One white foot, buy a horse, Two white feet, try a horse, Three white feet, look well about him, Four white feet, do without him.

They were all named. There was a Chevalier, a Prince, and a Pope; a little pet, Miss Nellie, who looked as if she would be ready to drink tea out of your saucer and kiss you after her fashion; Mustang, an irrepressible and rude savage from the Rio Grande region; Brutus, Caesar, and Draco; a Broncho beauty; a Sprite; a stately stepping Abdallah; Jim, who was a character; and a Bucephalus, after that storied steed who would suffer no one to ride but his master, the Great Alexander, but for him to mount, would kneel and wait.

It is perhaps needless and an insult to their intelligence for me to say that they all know their own names as well as you know yours. They know, too, their numbers when they are acting as soldiers formed in line waiting orders; the Professor passes along and checking them off with his forefinger numbers them, then falling back, calls out for certain ones to form into platoons, and they make no mistake. Their ears are alert, their senses sharp, their memory good. "Number Two," "Number Four," and so on, answer by advancing, as a soldier would respond to the roll-call.

They came around from the stable an hour before the performance and went up the stairs by which the audience went; and a crowd used to gather every afternoon and evening to see that remarkable and free feat.

When the curtain rose there was to be seen a small stage carpeted ankle deep with saw-dust, where Professor Bartholomew purposed to have his horses act; first the part of a school, then of a court room, last a military drill and taking of a fort. They came in one after another, pretending, if that is not too strong a word, that they were on the way to school, and that was the playground; and there they played together, with such soft, graceful action, such caressing ways, and trippings as dainty as in "Pinafore," until at the ringing of a bell they came at once to order from their mixed-up, mazy pastime, and waited the arrival of their teacher, the Professor, who entered with a schoolmaster air, and gave the order.

"Bucephalus, take my hat, and bring me a chair!" as you might tell James or John to do the same, and with more promptness than they would have shown, Bucephalus came forward, took the hat between his teeth, carried it across the stage and placed it on a desk, and brought a chair.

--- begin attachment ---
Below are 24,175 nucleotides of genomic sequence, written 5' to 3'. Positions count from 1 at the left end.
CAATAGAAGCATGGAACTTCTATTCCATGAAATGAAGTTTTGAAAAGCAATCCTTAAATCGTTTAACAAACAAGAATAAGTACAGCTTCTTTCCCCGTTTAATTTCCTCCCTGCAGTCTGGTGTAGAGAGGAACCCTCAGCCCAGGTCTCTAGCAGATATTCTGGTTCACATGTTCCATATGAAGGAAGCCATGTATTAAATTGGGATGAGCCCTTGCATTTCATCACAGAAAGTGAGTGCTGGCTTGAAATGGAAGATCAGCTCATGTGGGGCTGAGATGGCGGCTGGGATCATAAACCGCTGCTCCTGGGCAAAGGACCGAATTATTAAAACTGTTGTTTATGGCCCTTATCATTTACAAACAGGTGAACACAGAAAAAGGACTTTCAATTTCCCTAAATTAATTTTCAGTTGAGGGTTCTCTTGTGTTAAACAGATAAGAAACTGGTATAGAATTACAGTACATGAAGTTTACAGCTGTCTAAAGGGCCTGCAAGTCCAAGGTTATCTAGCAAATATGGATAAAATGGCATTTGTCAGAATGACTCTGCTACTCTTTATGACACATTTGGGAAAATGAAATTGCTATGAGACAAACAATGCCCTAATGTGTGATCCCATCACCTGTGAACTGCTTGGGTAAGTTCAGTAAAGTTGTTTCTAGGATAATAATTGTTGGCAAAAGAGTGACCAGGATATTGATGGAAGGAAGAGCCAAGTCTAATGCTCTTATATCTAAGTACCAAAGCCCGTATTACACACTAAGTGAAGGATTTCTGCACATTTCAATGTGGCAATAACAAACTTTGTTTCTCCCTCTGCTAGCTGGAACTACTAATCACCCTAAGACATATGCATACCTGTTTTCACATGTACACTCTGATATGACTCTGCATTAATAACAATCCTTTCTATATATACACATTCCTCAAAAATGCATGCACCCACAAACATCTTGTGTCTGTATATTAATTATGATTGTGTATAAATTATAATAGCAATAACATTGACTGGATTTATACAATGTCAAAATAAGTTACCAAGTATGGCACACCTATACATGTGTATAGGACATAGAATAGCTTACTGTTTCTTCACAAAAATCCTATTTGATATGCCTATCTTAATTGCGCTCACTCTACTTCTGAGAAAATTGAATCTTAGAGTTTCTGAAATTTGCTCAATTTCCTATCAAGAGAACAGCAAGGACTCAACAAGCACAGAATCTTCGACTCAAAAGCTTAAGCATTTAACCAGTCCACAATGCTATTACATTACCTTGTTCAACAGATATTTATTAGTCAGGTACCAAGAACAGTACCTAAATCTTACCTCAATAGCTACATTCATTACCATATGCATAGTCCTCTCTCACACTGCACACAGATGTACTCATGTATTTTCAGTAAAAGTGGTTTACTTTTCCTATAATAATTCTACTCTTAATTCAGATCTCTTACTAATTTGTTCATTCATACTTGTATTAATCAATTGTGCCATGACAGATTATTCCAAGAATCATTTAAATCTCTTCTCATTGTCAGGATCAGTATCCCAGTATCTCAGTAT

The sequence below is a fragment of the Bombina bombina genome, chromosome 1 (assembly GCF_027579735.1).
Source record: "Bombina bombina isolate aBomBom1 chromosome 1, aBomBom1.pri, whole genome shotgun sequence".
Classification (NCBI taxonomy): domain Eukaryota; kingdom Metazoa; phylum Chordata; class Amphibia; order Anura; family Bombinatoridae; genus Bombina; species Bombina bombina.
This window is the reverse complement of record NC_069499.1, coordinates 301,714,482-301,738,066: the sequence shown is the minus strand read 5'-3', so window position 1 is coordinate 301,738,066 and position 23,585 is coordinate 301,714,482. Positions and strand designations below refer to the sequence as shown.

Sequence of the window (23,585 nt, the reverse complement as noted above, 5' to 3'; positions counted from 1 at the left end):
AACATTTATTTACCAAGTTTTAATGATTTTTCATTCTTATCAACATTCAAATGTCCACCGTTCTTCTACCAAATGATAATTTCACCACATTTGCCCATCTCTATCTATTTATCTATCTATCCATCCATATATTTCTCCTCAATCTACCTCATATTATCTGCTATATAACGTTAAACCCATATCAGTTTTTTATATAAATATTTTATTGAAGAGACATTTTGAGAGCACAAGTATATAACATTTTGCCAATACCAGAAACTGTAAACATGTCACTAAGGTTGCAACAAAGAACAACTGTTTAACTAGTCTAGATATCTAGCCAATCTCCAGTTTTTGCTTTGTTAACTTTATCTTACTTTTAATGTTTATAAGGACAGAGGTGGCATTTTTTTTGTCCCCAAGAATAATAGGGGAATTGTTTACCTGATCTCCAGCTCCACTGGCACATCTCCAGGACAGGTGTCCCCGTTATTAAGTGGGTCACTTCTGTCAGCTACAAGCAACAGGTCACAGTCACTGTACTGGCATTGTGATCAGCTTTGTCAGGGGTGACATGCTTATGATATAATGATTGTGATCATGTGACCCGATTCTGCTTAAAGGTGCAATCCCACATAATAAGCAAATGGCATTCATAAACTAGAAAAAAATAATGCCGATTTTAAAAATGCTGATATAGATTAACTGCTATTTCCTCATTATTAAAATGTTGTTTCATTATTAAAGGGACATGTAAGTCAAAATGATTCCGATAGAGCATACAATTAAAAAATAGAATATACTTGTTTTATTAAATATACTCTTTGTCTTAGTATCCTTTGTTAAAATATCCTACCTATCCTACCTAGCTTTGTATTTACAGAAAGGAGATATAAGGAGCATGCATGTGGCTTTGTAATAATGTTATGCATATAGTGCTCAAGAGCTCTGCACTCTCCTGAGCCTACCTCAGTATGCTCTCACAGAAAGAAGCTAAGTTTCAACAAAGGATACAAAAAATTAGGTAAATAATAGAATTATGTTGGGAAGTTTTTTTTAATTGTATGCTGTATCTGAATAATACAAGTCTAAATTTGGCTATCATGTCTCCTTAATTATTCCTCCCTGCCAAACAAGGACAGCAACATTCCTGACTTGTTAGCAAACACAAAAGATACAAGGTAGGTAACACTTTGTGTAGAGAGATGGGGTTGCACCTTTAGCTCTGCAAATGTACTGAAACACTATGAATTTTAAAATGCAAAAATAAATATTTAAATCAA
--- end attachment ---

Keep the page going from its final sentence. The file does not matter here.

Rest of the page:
The master, seating himself, began the business of the day, saying, "The school will now form two classes; the large scholars will go to the left, the small ones to the right;" and six magnificent creatures separated themselves from the group huddled together and went as they were bid, while Nellie, the mustang, and other little ones, filed off to the opposite side, and placed themselves in a row, with their heads turned away from the stage. And there they remained, generally minding their business, though sometimes one would get out of position, look around, or give his neighbor a nudge which brought out a reprimand: "Pope, what are you doing?" "Brutus, you need not look around to see what I am about!" "Sprite, you let Mustang alone!" "Mustang, keep in your place!"

He then called for some one to come forward and be monitor, and Prince volunteered, was sent to the desk for some papers, tried to raise the lid, and let it drop, pretending that he couldn't, but after being sharply asked what he was so careless for, did it, and then brought a handkerchief and made a great ado about wanting to have something done with it, which proved to be tying it around his leg. Meanwhile one of the horses behaved badly, whereupon the teacher said, "I see you are booked for a whipping," and the culprit came out in the floor, straightened himself, and received without wincing what seemed to be a severe whipping; but in reality it was all done with a soft cotton snapper, which made more sound than anything else.